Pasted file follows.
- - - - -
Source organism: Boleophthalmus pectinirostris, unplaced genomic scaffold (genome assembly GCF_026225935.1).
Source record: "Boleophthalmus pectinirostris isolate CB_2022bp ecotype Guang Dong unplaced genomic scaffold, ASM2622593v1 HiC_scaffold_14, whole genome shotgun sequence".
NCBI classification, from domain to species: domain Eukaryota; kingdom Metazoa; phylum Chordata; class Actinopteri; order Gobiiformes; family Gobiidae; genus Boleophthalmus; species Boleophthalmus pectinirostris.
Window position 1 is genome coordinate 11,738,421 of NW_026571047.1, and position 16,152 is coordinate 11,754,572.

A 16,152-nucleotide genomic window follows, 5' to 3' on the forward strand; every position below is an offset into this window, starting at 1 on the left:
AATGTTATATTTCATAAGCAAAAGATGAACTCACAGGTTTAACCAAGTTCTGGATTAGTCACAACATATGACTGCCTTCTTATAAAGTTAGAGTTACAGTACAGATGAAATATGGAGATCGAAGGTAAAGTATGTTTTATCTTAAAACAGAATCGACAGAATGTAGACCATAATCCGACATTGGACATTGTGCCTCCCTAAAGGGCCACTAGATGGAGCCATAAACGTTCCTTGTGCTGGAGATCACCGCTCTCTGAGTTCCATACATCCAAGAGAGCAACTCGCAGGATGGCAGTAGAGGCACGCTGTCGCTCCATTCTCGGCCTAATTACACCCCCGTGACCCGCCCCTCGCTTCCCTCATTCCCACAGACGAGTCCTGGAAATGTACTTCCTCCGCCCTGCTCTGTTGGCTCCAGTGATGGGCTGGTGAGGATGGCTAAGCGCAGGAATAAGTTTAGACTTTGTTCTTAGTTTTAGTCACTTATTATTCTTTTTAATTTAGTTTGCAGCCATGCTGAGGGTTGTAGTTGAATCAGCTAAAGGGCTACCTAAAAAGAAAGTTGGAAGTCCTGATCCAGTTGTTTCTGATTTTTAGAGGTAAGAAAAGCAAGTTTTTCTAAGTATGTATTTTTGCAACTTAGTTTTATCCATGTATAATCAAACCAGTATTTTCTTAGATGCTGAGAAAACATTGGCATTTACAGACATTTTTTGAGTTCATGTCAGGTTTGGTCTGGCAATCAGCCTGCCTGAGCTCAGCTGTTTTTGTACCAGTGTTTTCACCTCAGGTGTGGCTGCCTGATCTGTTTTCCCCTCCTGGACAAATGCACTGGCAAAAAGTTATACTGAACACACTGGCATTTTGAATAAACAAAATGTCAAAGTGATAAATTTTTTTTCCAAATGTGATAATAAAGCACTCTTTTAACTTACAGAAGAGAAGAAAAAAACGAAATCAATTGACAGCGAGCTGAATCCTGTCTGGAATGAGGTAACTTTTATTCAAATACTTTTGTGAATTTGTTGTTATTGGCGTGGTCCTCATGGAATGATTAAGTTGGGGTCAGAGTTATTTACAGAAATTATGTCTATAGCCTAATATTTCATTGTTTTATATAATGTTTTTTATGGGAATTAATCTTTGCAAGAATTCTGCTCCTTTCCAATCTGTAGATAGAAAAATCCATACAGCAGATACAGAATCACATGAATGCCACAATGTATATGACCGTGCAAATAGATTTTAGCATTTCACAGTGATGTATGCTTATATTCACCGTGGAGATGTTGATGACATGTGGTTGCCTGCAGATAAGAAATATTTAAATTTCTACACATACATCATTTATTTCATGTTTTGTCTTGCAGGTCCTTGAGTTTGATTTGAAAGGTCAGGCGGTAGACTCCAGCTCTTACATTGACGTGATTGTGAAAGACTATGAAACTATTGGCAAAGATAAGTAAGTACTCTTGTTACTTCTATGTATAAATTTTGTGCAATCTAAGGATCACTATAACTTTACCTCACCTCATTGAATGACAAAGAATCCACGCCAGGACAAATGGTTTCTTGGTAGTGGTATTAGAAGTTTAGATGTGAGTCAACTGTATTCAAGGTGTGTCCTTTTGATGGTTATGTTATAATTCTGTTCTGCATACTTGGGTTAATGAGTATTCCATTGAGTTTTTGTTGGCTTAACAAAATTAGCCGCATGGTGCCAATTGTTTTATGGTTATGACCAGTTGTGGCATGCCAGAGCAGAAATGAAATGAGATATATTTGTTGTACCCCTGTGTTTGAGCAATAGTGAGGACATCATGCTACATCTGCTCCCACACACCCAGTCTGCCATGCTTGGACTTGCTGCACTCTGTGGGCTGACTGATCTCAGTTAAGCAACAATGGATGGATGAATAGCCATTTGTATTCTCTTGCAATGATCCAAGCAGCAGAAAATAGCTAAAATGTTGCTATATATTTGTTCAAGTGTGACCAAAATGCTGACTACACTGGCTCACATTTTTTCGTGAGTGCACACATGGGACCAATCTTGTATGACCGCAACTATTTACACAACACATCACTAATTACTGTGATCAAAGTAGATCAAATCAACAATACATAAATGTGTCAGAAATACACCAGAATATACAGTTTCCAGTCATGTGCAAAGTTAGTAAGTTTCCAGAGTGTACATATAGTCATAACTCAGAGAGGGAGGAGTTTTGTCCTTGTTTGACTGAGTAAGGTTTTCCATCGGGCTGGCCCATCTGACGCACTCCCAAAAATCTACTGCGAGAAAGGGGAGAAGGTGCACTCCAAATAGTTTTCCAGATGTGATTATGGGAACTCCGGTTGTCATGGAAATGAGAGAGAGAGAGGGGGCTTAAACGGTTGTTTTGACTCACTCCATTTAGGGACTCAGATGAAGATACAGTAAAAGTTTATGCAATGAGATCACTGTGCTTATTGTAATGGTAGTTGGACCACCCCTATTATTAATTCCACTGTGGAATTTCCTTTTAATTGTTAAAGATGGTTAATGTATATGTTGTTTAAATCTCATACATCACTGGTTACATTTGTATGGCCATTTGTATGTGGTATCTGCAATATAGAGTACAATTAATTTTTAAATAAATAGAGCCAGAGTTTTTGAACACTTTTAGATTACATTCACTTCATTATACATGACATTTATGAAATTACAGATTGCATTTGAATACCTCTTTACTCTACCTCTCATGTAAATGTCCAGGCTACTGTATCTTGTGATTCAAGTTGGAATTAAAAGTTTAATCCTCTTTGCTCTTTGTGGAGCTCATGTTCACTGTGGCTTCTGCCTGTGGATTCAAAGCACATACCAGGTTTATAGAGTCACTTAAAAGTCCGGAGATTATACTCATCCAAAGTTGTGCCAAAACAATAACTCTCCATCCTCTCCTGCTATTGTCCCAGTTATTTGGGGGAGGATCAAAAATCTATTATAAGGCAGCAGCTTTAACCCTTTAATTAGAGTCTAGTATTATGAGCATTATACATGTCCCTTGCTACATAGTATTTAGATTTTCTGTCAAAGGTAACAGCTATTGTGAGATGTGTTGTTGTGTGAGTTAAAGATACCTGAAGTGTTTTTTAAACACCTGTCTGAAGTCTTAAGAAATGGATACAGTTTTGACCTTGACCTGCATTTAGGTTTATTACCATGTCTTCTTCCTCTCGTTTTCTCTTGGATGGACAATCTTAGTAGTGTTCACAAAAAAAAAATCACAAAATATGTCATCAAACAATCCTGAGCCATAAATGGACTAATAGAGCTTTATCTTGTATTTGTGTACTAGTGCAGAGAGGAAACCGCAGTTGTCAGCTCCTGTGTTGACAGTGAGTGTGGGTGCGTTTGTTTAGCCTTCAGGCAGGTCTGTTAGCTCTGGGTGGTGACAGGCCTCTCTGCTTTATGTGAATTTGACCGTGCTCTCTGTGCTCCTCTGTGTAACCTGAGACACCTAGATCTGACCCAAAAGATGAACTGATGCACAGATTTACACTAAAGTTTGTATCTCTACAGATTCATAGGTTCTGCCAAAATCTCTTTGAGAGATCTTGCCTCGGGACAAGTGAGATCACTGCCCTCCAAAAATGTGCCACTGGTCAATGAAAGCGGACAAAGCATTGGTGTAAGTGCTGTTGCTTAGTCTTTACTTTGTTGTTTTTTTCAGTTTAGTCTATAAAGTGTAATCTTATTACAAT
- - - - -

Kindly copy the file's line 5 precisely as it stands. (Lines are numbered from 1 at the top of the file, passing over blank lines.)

A 16,152-nucleotide genomic window follows, 5' to 3' on the forward strand; every position below is an offset into this window, starting at 1 on the left: